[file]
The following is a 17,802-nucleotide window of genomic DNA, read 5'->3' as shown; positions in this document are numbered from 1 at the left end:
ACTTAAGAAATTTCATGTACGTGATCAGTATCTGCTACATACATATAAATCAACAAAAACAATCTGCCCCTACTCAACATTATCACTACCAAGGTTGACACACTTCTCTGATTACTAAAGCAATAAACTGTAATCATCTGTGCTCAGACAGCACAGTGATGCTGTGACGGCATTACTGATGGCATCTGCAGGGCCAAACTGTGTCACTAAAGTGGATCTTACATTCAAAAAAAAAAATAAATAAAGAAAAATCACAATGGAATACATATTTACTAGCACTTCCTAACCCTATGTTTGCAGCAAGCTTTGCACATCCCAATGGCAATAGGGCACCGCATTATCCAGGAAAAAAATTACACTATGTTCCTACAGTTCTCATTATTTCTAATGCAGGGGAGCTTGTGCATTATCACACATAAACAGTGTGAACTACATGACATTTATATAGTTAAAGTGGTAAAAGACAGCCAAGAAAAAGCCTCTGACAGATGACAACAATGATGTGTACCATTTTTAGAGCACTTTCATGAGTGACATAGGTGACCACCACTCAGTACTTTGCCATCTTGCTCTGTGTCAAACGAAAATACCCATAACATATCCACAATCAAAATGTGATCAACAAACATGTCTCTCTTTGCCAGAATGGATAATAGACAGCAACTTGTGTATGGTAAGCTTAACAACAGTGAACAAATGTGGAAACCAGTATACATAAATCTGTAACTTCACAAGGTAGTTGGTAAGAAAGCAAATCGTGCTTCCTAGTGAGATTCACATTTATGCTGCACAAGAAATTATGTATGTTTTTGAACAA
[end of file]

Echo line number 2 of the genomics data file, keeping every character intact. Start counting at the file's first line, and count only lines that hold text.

ACTTAAGAAATTTCATGTACGTGATCAGTATCTGCTACATACATATAAATCAACAAAAACAATCTGCCCCTACTCAACATTATCACTACCAAGGTTGACACACTTCTCTGATTACTAAAGCAATAAACTGTAATCATCTGTGCTCAGACAGCACAGTGATGCTGTGACGGCATTACTGATGGCATCTGCAGGGCCAAACTGTGTCACTAAAGTGGATCTTACATTCAAAAAAAAAAATAAATAAAGAAAAATCACAATGGAATACATATTTACTAGCACTTCCTAACCCTATGTTTGCAGCAAGCTTTGCACATCCCAATGGCAATAGGGCACCGCATTATCCAGGAAAAAAATTACACTATGTTCCTACAGTTCTCATTATTTCTAATGCAGGGGAGCTTGTGCATTATCACACATAAACAGTGTGAACTACATGACATTTATATAGTTAAAGTGGTAAAAGACAGCCAAGAAAAAGCCTCTGACAGATGACAACAATGATGTGTACCATTTTTAGAGCACTTTCATGAGTGACATAGGTGACCACCACTCAGTACTTTGCCATCTTGCTCTGTGTCAAACGAAAATACCCATAACATATCCACAATCAAAATGTGATCAACAAACATGTCTCTCTTTGCCAGAATGGATAATAGACAGCAACTTGTGTATGGTAAGCTTAACAACAGTGAACAAATGTGGAAACCAGTATACATAAATCTGTAACTTCACAAGGTAGTTGGTAAGAAAGCAAATCGTGCTTCCTAGTGAGATTCACATTTATGCTGCACAAGAAATTATGTATGTTTTTGAACAA